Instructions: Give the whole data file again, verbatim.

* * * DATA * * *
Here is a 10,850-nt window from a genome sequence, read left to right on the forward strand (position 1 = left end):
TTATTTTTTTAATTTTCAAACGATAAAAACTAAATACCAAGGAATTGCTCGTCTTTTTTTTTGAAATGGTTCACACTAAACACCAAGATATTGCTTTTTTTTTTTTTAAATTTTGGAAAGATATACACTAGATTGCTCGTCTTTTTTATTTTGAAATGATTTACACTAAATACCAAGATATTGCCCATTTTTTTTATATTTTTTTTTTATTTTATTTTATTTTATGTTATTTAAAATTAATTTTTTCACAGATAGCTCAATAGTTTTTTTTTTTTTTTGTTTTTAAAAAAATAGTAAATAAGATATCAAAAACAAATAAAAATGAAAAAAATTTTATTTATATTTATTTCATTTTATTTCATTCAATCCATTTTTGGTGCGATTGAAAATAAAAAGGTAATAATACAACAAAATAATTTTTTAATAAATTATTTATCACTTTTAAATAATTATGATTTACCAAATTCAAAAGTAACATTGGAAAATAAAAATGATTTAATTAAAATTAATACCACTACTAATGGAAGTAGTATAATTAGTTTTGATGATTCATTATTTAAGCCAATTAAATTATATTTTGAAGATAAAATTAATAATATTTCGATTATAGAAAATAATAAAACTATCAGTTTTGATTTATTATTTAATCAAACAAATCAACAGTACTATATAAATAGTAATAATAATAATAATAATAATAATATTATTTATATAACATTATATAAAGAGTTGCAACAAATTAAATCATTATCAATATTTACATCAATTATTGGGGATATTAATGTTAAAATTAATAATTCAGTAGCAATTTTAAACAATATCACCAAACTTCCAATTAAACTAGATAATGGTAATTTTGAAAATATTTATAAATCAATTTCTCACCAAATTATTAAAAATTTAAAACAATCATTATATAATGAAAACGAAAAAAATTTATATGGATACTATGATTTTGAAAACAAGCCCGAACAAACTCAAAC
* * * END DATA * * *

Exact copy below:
Here is a 10,850-nt window from a genome sequence, read left to right on the forward strand (position 1 = left end):
TTATTTTTTTAATTTTCAAACGATAAAAACTAAATACCAAGGAATTGCTCGTCTTTTTTTTTGAAATGGTTCACACTAAACACCAAGATATTGCTTTTTTTTTTTTTAAATTTTGGAAAGATATACACTAGATTGCTCGTCTTTTTTATTTTGAAATGATTTACACTAAATACCAAGATATTGCCCATTTTTTTTATATTTTTTTTTTATTTTATTTTATTTTATGTTATTTAAAATTAATTTTTTCACAGATAGCTCAATAGTTTTTTTTTTTTTTTGTTTTTAAAAAAATAGTAAATAAGATATCAAAAACAAATAAAAATGAAAAAAATTTTATTTATATTTATTTCATTTTATTTCATTCAATCCATTTTTGGTGCGATTGAAAATAAAAAGGTAATAATACAACAAAATAATTTTTTAATAAATTATTTATCACTTTTAAATAATTATGATTTACCAAATTCAAAAGTAACATTGGAAAATAAAAATGATTTAATTAAAATTAATACCACTACTAATGGAAGTAGTATAATTAGTTTTGATGATTCATTATTTAAGCCAATTAAATTATATTTTGAAGATAAAATTAATAATATTTCGATTATAGAAAATAATAAAACTATCAGTTTTGATTTATTATTTAATCAAACAAATCAACAGTACTATATAAATAGTAATAATAATAATAATAATAATAATATTATTTATATAACATTATATAAAGAGTTGCAACAAATTAAATCATTATCAATATTTACATCAATTATTGGGGATATTAATGTTAAAATTAATAATTCAGTAGCAATTTTAAACAATATCACCAAACTTCCAATTAAACTAGATAATGGTAATTTTGAAAATATTTATAAATCAATTTCTCACCAAATTATTAAAAATTTAAAACAATCATTATATAATGAAAACGAAAAAAATTTATATGGATACTATGATTTTGAAAACAAGCCCGAACAAACTCAAAC